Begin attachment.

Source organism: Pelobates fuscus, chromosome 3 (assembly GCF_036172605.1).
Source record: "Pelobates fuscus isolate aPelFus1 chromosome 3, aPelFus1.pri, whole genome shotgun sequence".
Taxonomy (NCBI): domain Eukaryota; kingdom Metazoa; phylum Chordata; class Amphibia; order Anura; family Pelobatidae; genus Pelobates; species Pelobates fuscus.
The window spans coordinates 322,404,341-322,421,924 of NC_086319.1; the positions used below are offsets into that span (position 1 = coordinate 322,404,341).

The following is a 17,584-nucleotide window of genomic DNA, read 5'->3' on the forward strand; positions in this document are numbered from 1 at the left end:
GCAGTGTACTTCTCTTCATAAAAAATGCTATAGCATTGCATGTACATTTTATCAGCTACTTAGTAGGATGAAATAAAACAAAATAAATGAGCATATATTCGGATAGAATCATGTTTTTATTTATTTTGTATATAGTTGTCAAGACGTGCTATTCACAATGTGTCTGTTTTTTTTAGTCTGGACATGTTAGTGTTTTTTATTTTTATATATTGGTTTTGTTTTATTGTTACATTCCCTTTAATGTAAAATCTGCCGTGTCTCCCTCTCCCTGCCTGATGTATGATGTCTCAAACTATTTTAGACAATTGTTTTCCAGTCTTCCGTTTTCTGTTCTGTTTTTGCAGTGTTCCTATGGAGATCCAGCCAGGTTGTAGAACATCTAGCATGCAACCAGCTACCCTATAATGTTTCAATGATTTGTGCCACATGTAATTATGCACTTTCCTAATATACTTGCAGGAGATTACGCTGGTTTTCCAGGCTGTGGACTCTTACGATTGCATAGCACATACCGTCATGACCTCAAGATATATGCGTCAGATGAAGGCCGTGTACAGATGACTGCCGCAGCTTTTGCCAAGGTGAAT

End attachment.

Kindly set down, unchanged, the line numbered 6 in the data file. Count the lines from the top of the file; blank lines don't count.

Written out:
GCAGTGTACTTCTCTTCATAAAAAATGCTATAGCATTGCATGTACATTTTATCAGCTACTTAGTAGGATGAAATAAAACAAAATAAATGAGCATATATTCGGATAGAATCATGTTTTTATTTATTTTGTATATAGTTGTCAAGACGTGCTATTCACAATGTGTCTGTTTTTTTTAGTCTGGACATGTTAGTGTTTTTTATTTTTATATATTGGTTTTGTTTTATTGTTACATTCCCTTTAATGTAAAATCTGCCGTGTCTCCCTCTCCCTGCCTGATGTATGATGTCTCAAACTATTTTAGACAATTGTTTTCCAGTCTTCCGTTTTCTGTTCTGTTTTTGCAGTGTTCCTATGGAGATCCAGCCAGGTTGTAGAACATCTAGCATGCAACCAGCTACCCTATAATGTTTCAATGATTTGTGCCACATGTAATTATGCACTTTCCTAATATACTTGCAGGAGATTACGCTGGTTTTCCAGGCTGTGGACTCTTACGATTGCATAGCACATACCGTCATGACCTCAAGATATATGCGTCAGATGAAGGCCGTGTACAGATGACTGCCGCAGCTTTTGCCAAGGTGAAT